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The Eight Piano Pieces are Kurtág’s third opus. The simplest possible compositional means are used: each of the eight aphoristic movements is hardly more than the raising of a musical idea – just a gesture, nothing more. The logic behind the organisation of sounds, however, is immediately recognizable: the rhythm is either free or is based on rudimentary principles of organisation.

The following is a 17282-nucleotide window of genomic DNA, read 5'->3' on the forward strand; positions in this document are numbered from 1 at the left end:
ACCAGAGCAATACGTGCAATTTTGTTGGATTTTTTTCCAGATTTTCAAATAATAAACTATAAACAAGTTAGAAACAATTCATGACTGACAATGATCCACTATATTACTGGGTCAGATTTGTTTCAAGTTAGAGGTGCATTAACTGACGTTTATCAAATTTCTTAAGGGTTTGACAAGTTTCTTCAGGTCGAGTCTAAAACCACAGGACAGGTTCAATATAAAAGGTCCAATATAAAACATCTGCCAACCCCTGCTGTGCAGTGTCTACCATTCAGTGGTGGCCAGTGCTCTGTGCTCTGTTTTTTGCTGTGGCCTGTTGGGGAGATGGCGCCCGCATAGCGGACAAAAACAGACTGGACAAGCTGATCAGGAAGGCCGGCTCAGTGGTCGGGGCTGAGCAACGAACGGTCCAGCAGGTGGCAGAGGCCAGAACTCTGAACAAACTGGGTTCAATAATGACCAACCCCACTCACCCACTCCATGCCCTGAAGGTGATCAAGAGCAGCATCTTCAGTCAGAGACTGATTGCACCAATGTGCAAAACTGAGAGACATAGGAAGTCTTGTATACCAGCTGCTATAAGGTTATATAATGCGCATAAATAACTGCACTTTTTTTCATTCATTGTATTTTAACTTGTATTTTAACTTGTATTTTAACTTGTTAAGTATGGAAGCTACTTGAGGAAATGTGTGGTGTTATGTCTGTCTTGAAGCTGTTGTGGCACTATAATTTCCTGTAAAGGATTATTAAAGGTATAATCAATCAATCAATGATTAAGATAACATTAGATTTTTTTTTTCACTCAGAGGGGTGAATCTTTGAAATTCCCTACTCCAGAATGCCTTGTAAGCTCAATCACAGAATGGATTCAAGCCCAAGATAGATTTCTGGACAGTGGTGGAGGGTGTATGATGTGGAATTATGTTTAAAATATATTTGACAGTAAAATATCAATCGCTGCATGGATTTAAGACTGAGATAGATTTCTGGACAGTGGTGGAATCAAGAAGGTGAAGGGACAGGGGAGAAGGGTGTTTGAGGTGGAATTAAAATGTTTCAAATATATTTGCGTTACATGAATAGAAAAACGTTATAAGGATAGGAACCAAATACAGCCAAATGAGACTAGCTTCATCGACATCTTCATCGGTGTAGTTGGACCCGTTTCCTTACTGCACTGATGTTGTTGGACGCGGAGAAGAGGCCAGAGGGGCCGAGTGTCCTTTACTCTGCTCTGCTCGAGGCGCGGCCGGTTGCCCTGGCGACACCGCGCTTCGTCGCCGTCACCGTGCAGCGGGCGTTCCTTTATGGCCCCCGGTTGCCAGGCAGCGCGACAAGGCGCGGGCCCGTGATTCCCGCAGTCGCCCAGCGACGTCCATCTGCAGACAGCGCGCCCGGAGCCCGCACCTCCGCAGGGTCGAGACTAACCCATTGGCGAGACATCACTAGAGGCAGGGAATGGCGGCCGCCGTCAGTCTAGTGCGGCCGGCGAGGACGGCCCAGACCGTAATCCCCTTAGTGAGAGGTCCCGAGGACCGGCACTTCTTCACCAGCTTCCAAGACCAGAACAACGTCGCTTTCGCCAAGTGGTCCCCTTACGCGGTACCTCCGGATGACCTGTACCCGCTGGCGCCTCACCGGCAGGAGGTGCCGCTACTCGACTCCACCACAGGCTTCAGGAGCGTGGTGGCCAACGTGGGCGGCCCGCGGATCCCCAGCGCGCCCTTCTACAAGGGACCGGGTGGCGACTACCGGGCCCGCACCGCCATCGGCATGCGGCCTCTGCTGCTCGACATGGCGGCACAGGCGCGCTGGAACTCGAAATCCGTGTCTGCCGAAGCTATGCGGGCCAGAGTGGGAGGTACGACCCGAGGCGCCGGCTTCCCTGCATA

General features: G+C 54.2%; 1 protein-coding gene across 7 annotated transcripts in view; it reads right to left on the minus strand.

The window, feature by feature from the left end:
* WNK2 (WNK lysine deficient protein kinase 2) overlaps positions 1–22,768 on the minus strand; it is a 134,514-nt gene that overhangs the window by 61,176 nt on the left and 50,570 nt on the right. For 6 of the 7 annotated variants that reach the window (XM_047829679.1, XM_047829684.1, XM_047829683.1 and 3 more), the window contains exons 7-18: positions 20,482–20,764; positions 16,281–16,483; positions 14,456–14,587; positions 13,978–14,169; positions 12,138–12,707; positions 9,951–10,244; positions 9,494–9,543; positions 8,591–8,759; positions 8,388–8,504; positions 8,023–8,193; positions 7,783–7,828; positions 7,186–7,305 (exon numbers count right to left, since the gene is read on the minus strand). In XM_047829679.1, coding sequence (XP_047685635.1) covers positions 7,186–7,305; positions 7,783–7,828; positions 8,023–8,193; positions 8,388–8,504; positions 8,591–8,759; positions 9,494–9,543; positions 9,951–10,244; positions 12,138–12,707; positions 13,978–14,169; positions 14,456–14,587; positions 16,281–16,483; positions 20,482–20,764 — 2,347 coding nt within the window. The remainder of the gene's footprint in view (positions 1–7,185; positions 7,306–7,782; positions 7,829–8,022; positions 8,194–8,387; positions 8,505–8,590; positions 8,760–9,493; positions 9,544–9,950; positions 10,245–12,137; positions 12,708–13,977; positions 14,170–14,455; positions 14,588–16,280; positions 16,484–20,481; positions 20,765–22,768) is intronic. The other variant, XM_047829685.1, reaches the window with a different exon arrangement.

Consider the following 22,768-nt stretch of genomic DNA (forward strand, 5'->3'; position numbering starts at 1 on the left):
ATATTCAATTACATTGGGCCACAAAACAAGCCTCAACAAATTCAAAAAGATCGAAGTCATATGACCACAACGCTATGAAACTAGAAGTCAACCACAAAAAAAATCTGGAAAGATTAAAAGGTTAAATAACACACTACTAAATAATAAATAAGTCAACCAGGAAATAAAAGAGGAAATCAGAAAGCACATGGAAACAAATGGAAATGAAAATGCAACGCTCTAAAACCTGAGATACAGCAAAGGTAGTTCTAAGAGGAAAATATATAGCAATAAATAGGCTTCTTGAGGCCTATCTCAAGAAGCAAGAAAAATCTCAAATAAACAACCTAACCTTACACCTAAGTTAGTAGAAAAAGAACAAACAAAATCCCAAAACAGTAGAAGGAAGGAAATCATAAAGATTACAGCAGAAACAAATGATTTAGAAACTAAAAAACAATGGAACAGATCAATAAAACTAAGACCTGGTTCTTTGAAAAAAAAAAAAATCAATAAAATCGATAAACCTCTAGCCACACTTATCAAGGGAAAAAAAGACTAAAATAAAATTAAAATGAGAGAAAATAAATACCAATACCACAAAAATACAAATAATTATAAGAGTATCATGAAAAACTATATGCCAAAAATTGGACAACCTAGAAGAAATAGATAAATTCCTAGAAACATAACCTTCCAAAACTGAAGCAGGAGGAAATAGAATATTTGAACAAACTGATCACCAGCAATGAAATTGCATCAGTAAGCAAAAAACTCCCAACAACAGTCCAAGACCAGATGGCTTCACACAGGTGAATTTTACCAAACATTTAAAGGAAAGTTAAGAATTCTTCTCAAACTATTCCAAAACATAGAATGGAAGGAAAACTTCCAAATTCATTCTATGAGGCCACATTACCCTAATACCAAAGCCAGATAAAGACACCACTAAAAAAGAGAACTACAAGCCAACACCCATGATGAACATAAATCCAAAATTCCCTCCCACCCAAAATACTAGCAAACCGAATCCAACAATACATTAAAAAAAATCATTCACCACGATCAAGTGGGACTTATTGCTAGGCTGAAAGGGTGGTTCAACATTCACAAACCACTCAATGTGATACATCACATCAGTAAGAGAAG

Although the individual pieces are independent units, certain of their specific features group them in different sections within the composition as a whole, e.g. pieces one to four form a unit owing to the similarity of the organisation of their sounds; Numbers six and seven are linked as a result of their similar emotional charge, etc. The Eight Piano Pieces, then, are not merely a series of compositional etudes – each is a finished bagatelle and each is an integral part of the large form. The composition as a whole sheds a new light on the parts that make it up – pieces that by themselves might appear even primitive.